Android’s Dream: Marvin the Paranoid

Throughout the long history of fiction, androids and gynoids – artificial men and women – have been a common element.

When included as tertiary characters they are often symbols for “the other.” When treated as protagonists, they fill the tale with themes of the roles and definitions of humanity. Thusly, this series is taking a close look at these artificial people. Today we’re looking at Marvin the Paranoid Android.

Marvin the Paranoid Android is a major character in Douglas Adams’ Hitchhiker’s Guide to the Galaxy Trilogy which contains 5 novels and a novelette.

He was first introduced in the radio plays of the same name, but the books are most often treated as canon, so we’ll look there most closely.

Marvin was an early prototype robot from Sirius Cybernetic’s Genuine People Personality (GPP) products, which included more than just androids. Marvin was accidentally made too intelligent, however, and while others of his model were able to become well-adjusted servants, Marvin became a depressive almost instantly.

Being roughly 50,000 times as intelligent as the most intelligent human, he realized the futility and absurdity of existence instantly, and from then forward was in a constant state of general mopeyness until the moment of his “death” many quadrillions of years later. He would have committed suicide instantly, if there had been any point to it at all.

Because of his long-life, and the extraordinary amount of time-travel involved, it’s impossible to know everything that Marvin was involved in, but it seems that much of his existence was spent waiting. His very first memories are of being placed in a dark room for 6 months with no companionship save for a rat, which crawled into Marvin’s left leg and died.

The corpse remained there for over 50 million years, as he couldn’t be bothered to clean it out (it eventually disappeared when his leg burned off in the heart of a sun). It was also during this time that he discovered his faulty circuits, which caused intense pain down his left side. Marvin saw this as just another part of the futility of existence, and so never had them repaired.

Most of his adventures in the stories, of course, happen around the protagonists, Ford Prefect and Arthur Dent. He is first introduced as the general maintenance robot aboard the Heart of Gold, where Zaphod has him working on menial tasks, far below his vast intellect (not that he cares).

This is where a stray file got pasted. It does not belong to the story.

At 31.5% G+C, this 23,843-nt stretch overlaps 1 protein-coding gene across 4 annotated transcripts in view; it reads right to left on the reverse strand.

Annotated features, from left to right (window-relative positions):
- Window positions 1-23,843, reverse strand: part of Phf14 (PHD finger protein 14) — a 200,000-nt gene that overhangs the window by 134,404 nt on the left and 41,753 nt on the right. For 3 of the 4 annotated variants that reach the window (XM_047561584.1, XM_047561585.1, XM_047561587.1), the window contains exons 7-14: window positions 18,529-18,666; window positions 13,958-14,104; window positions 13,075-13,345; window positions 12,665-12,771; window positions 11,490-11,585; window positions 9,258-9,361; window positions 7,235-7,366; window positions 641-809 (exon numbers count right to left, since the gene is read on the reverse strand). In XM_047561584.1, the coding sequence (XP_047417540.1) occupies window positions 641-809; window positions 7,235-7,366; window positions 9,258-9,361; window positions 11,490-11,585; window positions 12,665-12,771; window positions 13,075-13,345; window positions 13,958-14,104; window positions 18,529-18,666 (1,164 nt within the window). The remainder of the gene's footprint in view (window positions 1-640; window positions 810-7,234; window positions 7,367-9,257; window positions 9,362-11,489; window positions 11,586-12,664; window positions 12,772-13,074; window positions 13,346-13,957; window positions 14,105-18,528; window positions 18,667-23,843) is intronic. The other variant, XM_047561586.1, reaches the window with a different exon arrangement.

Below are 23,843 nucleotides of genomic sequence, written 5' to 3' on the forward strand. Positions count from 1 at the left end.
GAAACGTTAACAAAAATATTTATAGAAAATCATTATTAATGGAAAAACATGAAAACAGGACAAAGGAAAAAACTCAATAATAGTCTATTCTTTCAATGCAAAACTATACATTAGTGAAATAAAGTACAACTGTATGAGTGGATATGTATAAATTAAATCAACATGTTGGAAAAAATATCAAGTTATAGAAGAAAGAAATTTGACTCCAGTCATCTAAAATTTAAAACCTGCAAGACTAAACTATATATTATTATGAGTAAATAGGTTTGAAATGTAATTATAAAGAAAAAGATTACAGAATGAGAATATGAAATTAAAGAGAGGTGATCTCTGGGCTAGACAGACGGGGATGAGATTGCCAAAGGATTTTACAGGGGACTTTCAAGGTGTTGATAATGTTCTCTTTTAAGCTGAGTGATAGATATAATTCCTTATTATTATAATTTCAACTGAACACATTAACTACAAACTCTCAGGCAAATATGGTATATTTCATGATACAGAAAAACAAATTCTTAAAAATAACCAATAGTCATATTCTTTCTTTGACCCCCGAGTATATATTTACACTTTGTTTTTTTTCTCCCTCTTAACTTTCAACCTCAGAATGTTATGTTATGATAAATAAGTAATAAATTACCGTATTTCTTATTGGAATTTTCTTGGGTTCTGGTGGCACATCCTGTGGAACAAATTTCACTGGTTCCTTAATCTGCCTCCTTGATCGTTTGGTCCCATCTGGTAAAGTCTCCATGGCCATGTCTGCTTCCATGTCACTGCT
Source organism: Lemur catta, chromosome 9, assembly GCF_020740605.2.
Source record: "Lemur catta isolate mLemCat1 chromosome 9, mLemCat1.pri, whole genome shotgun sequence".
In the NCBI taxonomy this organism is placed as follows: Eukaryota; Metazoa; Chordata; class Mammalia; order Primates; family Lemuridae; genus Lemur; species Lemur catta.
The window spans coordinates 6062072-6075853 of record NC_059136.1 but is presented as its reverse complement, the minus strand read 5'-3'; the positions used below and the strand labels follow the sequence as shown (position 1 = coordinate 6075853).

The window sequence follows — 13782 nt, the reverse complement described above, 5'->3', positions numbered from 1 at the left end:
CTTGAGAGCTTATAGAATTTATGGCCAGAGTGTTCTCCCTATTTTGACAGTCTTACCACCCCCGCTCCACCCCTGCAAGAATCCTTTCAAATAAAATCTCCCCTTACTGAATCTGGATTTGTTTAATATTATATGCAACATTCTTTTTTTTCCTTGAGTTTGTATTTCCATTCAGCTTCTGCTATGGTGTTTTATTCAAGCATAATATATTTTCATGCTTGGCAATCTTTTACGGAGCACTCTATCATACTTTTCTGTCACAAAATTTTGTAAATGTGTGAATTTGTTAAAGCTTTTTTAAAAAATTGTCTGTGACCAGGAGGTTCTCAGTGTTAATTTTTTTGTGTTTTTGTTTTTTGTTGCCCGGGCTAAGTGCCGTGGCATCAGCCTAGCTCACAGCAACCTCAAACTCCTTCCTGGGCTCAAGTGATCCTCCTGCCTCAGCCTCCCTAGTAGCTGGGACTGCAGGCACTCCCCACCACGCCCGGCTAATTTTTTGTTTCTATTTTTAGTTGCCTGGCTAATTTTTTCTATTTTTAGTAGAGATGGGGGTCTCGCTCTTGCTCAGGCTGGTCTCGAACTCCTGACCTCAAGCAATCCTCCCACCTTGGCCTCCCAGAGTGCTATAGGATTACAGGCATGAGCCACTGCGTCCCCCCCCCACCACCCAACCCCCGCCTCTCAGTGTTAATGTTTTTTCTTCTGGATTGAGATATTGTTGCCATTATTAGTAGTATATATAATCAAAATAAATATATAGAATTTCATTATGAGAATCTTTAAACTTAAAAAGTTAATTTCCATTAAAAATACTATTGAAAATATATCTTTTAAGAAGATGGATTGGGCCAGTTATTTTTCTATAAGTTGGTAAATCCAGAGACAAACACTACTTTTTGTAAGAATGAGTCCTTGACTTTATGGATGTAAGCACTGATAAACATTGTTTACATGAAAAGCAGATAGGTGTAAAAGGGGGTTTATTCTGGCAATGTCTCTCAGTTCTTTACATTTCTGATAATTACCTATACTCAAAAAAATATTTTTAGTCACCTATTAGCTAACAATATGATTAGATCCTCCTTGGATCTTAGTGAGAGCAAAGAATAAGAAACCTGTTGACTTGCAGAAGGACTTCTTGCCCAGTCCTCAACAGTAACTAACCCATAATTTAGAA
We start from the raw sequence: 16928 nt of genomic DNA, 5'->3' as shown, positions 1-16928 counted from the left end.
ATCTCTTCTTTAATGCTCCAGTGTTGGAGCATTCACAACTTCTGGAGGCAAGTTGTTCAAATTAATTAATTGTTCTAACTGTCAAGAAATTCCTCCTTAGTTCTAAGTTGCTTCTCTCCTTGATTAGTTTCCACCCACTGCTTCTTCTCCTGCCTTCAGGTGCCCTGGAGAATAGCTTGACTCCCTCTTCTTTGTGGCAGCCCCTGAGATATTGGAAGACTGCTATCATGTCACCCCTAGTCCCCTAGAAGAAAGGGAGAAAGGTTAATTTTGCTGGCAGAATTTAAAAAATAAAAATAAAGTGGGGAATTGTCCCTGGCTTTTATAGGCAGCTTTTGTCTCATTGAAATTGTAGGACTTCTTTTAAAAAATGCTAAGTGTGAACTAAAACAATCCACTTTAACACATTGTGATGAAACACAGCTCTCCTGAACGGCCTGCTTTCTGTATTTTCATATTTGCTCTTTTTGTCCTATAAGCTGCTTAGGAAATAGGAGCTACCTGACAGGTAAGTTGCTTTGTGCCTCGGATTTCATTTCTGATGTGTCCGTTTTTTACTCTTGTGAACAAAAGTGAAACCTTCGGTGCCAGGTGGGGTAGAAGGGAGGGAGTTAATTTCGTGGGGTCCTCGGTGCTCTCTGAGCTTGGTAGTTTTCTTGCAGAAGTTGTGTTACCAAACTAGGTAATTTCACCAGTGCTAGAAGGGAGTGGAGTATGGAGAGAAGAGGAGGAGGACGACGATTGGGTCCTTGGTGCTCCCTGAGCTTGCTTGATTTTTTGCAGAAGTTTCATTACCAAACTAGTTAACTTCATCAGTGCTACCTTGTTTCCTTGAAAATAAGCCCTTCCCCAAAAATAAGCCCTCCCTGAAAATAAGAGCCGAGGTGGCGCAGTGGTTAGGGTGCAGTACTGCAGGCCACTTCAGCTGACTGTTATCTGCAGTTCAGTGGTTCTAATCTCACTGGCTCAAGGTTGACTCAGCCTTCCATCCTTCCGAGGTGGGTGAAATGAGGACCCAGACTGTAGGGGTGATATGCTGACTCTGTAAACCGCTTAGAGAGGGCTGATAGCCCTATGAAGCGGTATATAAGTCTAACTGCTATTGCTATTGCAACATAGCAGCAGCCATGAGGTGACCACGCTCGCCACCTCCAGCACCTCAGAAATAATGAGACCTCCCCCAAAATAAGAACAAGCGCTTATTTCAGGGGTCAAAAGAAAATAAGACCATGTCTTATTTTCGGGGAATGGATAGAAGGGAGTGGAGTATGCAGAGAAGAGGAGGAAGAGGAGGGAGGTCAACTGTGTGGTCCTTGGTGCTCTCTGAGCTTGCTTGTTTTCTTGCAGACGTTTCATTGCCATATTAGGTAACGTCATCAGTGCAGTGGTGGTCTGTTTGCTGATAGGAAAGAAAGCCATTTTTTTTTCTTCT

How Zaphod acquired him is not fully explained, but it’s assumed that he was in the ship when Zaphod stole it.

Despite his seeming resentment of the other members of the crew of the Heart of Gold, he continues to run into them across time and space, and often saves their lives. Due to time travel, Marvin’s life progresses much faster than that of his friends. The first time it happens, they are all (except for Marvin) transported to the end of the universe. When they arrive, they find that Marvin has been waiting there for them for over 570 billion years. When they leave, they take the extraordinarily well-aged android with them.

Later, after making him fly another stolen ship into the heart of a sun, thus saving the rest of the crew, he turns up in a pile of scrap metal in a merchant’s hold. The merchant fashions one of the other scraps into a new leg to replace the one lost in the sun. The merchant took Marvin to Squornshellous Zeta, where the android accidentally killed thousands of people when interfacing with a bridge caused it to commit suicide taking the people with it. This also left him stranded with his new leg stuck in the swamp. This time he was only left alone for 1.5 million years, however.

After losing track of the protagonists for an amount of time which he describes as thirty-seven times the age of the entire universe, making him the oldest thing that ever was or ever will exist in the universe, he is finally let to die.

Arthur finds him at the viewing site for “God’s last message to his creation.” All of his parts have since been replaced several times with the exception of his brain, and the faulty pain circuits.

When Arthur lifts him up to view the message (which reads “sorry for the inconvenience”), he accepts it as a personal apology and, for the first time in his many quadrillions of years, is satisfied. He then promptly ceases to function.

Marvin’s own conflict in the story is internal. He seems to be indestructible through sheer apathy, and perhaps embodies a nihilistic existence better than any other literary character.

Despite his name, he is not truly paranoid, nor is he depressed. He’s an emotional outsider, who, until his final moments, honestly believes, in a way that no human ever could, that there is no objective, no point, no reason for being at all.

His need to overcome this outlook is central to his being, but he does not, cannot realize that. The amount of time that he has to ‘live’ with this outlook is intended to be incomprehensible, and makes his final epiphany that much sweeter, but also that much more tragic.

Check back tomorrow, when our featured artificial person will be D.A.R.Y.L. If you have an idea for an android or gynoid we could feature, let us know in the comments.